Covid19 is not just a source of anxiety and despair brought by the twin health and economic crisis. It can also be “our finest hour” for the global health ecosystem, helping shape the After Corona New Normal.
A shortened version of this article had been published by the European Business Review and can be read here: Leadership and people outreach for the Global Health Ecosystem — EBR Analyses.
People first but Reputation opportunity as well
In a quest to define the known unknowns, opinion leaders have widely agreed that the COVID-19 crisis is unprecedented in terms of scale, impact and challenges. The immediate threat to public health is pushing key industries to rethink their ways of action, adapt to the new environment and reconsider funding priorities. Governments worldwide are committing significant chunks of their public budgets towards mitigating the public health and economic impact of the crisis and ensuring a swift — albeit difficult to grasp — recovery.
Naturally, part of the public funding, joined by private contributions, are now being put into research and development towards identifying the right treatment solutions, meant to win the fight against COVID-19 but in terms of health and in terms of trust and reassurance. The Global Health Ecosystem (from companies to health foundations) has therefore both an opportunity and a challenge: to serve people first, with generosity, in the pandemic emergency; then advance in pushing health as an industrial priority for the future, in the context of economic concerns and fundamental choices amid scarcity of resources.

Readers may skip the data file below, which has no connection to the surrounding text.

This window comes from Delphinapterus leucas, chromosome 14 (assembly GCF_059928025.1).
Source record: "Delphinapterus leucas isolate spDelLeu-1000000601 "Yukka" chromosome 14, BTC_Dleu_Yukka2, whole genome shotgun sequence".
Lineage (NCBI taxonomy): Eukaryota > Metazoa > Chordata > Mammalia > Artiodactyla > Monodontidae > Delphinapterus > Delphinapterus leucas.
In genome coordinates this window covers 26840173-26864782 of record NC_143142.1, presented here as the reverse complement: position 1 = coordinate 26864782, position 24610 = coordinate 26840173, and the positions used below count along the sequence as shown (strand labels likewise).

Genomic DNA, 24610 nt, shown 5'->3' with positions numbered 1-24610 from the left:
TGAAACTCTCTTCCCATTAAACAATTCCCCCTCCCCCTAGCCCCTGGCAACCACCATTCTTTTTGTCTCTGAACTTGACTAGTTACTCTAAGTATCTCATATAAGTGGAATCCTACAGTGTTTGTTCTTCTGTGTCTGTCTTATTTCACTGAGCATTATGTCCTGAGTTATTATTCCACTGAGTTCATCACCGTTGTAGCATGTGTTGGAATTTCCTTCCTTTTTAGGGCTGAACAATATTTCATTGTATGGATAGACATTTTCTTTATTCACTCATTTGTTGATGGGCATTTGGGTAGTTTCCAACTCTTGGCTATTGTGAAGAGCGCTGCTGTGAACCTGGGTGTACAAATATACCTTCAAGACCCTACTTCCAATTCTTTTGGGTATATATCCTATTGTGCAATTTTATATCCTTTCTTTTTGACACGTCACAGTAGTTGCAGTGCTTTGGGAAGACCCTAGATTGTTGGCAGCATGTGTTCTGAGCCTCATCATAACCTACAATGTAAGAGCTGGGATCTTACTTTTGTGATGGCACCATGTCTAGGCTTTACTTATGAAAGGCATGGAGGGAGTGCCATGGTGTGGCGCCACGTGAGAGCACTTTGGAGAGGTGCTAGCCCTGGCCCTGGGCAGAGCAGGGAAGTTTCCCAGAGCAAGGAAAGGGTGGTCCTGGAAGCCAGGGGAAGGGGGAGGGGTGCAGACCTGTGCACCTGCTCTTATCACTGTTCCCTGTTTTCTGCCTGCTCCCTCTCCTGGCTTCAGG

Perhaps there has never been a time, at least in our recent collective memory, for the pharma business sector to be under this level of pressure. Pharmaceutical companies (but also their biotech “updates”) play a special role in finding solutions to delay and contain the immediate effects of COVID-19 and offer some perspective of safe recovery for all. From this perspective, pharma represents one of the few business sectors set to benefit from this crisis by driving innovation, access to medicines and, ultimately, financial gains. For this sector, it is a time of opportunity not only to reaffirm the key importance of an in-depth dialogue on healthcare as a global priority, but also to perform an exercise of positive reputation management.